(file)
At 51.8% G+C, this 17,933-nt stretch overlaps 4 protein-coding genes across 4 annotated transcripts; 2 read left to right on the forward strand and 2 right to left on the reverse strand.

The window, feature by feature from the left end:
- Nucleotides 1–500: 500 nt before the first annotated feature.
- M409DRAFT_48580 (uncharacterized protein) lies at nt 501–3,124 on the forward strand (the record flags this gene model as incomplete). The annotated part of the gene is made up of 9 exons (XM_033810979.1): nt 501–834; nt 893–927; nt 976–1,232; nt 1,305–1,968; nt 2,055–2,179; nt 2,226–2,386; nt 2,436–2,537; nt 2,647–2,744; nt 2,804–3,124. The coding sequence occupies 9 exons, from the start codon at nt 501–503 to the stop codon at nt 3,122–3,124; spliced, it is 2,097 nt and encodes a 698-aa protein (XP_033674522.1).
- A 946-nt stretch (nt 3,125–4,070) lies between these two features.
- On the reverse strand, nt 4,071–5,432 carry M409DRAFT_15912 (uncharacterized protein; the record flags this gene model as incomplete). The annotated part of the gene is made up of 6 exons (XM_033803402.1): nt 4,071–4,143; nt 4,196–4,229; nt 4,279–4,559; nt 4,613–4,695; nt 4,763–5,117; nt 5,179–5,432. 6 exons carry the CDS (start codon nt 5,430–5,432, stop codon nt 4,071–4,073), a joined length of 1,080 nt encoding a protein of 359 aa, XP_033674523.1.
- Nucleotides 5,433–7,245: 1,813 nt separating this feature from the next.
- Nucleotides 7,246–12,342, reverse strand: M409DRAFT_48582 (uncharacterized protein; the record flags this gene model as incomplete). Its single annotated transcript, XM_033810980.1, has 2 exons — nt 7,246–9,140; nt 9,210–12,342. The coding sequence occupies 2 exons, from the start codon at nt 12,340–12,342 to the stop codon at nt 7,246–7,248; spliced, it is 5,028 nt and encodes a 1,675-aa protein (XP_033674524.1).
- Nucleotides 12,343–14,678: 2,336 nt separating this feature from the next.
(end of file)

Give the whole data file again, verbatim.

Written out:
At 51.8% G+C, this 17,933-nt stretch overlaps 4 protein-coding genes across 4 annotated transcripts; 2 read left to right on the forward strand and 2 right to left on the reverse strand.

The window, feature by feature from the left end:
- Nucleotides 1–500: 500 nt before the first annotated feature.
- M409DRAFT_48580 (uncharacterized protein) lies at nt 501–3,124 on the forward strand (the record flags this gene model as incomplete). The annotated part of the gene is made up of 9 exons (XM_033810979.1): nt 501–834; nt 893–927; nt 976–1,232; nt 1,305–1,968; nt 2,055–2,179; nt 2,226–2,386; nt 2,436–2,537; nt 2,647–2,744; nt 2,804–3,124. The coding sequence occupies 9 exons, from the start codon at nt 501–503 to the stop codon at nt 3,122–3,124; spliced, it is 2,097 nt and encodes a 698-aa protein (XP_033674522.1).
- A 946-nt stretch (nt 3,125–4,070) lies between these two features.
- On the reverse strand, nt 4,071–5,432 carry M409DRAFT_15912 (uncharacterized protein; the record flags this gene model as incomplete). The annotated part of the gene is made up of 6 exons (XM_033803402.1): nt 4,071–4,143; nt 4,196–4,229; nt 4,279–4,559; nt 4,613–4,695; nt 4,763–5,117; nt 5,179–5,432. 6 exons carry the CDS (start codon nt 5,430–5,432, stop codon nt 4,071–4,073), a joined length of 1,080 nt encoding a protein of 359 aa, XP_033674523.1.
- Nucleotides 5,433–7,245: 1,813 nt separating this feature from the next.
- Nucleotides 7,246–12,342, reverse strand: M409DRAFT_48582 (uncharacterized protein; the record flags this gene model as incomplete). Its single annotated transcript, XM_033810980.1, has 2 exons — nt 7,246–9,140; nt 9,210–12,342. The coding sequence occupies 2 exons, from the start codon at nt 12,340–12,342 to the stop codon at nt 7,246–7,248; spliced, it is 5,028 nt and encodes a 1,675-aa protein (XP_033674524.1).
- Nucleotides 12,343–14,678: 2,336 nt separating this feature from the next.